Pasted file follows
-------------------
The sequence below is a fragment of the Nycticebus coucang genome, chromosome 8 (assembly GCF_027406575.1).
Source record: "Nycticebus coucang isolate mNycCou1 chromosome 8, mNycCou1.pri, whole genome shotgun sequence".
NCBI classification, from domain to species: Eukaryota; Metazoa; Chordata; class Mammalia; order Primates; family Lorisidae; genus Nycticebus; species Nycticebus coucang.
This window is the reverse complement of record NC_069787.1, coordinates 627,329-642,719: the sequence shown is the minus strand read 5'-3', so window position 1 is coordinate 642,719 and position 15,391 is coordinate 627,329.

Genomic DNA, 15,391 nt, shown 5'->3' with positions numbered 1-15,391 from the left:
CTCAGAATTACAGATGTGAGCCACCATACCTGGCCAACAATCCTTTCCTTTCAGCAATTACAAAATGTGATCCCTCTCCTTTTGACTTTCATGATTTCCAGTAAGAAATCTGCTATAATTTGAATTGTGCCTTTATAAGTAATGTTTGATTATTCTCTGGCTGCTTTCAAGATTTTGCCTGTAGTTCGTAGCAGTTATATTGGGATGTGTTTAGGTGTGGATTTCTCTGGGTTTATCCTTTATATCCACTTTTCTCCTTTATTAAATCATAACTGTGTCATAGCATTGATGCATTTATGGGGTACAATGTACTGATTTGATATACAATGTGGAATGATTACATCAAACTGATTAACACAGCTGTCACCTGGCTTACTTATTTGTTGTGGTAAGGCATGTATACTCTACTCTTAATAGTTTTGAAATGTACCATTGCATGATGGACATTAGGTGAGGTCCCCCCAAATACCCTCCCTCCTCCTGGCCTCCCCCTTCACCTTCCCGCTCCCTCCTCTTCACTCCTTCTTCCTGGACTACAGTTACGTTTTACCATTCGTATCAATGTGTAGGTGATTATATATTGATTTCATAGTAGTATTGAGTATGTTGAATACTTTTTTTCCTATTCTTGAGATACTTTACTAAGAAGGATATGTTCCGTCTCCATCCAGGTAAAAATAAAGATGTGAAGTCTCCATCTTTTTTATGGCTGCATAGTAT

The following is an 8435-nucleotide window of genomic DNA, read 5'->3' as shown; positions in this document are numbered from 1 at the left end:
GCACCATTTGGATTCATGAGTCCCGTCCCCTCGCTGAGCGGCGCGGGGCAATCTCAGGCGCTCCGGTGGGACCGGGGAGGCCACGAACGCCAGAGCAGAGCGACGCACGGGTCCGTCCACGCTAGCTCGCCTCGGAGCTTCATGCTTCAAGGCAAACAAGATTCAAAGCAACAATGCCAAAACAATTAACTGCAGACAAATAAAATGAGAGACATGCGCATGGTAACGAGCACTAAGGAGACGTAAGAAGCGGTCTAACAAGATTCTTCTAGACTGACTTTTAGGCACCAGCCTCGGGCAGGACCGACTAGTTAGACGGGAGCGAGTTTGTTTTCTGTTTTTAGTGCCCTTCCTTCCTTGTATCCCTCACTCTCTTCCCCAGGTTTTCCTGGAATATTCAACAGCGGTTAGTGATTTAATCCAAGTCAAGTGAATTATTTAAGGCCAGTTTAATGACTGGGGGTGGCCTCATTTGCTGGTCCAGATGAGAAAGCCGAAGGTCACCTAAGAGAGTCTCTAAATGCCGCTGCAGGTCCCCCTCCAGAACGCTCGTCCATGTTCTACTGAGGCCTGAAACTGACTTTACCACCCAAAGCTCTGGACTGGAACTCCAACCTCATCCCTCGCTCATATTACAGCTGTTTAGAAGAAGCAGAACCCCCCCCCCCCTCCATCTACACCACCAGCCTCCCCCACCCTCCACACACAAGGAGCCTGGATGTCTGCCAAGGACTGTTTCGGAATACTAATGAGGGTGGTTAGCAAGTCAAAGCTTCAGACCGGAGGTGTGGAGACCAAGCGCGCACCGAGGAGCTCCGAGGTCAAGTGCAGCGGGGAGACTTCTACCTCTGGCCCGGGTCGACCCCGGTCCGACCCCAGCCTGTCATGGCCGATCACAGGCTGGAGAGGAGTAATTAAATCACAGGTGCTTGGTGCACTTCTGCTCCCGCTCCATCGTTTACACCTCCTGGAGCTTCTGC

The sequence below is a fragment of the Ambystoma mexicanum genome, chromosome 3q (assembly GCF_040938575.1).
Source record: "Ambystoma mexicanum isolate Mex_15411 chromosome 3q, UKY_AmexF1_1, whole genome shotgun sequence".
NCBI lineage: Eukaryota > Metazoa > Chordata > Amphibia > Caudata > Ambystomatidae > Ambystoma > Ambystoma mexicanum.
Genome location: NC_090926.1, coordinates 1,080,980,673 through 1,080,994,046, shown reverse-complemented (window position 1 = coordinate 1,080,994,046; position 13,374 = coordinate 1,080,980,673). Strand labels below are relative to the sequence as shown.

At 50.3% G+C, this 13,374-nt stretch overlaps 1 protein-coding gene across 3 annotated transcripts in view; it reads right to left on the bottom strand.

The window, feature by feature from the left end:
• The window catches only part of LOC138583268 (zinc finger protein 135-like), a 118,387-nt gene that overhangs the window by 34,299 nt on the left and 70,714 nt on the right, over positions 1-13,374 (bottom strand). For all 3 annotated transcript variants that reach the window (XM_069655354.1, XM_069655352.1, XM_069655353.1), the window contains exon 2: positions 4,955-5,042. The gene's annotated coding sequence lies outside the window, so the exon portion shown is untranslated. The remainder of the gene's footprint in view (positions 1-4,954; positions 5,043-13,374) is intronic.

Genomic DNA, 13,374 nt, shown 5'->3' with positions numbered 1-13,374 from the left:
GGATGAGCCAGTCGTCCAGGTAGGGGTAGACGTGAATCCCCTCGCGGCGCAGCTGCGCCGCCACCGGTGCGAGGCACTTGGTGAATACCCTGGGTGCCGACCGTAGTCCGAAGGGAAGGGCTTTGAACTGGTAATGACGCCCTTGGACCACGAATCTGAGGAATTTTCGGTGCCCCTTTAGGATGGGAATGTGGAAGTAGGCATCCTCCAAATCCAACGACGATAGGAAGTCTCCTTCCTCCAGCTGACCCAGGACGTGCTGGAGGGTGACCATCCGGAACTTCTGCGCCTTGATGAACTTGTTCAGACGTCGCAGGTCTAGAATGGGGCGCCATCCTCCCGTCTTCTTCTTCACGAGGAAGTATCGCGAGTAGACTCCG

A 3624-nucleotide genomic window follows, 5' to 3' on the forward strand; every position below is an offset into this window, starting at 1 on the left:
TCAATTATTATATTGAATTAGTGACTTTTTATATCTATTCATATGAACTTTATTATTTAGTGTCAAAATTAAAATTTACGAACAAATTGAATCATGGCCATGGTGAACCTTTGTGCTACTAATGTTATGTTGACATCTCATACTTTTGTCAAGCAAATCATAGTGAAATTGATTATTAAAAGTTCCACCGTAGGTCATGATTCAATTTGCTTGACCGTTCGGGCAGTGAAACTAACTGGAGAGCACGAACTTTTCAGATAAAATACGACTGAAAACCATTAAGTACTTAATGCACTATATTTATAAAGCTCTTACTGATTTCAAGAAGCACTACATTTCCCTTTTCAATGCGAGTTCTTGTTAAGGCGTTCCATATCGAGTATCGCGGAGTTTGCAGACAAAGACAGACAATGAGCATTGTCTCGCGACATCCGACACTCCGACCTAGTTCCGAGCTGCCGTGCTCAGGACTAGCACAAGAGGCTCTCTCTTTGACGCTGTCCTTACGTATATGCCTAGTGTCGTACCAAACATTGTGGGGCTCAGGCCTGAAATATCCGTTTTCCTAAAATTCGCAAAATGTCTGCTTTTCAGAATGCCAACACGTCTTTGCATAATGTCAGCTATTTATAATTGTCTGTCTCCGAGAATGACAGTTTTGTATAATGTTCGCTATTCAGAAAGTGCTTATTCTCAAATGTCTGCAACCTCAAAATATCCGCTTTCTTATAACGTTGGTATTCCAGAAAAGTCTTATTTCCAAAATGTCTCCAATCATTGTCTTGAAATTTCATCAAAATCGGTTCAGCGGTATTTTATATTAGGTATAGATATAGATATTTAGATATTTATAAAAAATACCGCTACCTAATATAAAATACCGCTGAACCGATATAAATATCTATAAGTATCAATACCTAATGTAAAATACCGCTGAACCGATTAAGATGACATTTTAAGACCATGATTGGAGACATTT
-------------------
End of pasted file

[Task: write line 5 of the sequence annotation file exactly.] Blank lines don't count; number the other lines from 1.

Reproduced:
Genomic DNA, 15,391 nt, shown 5'->3' with positions numbered 1-15,391 from the left: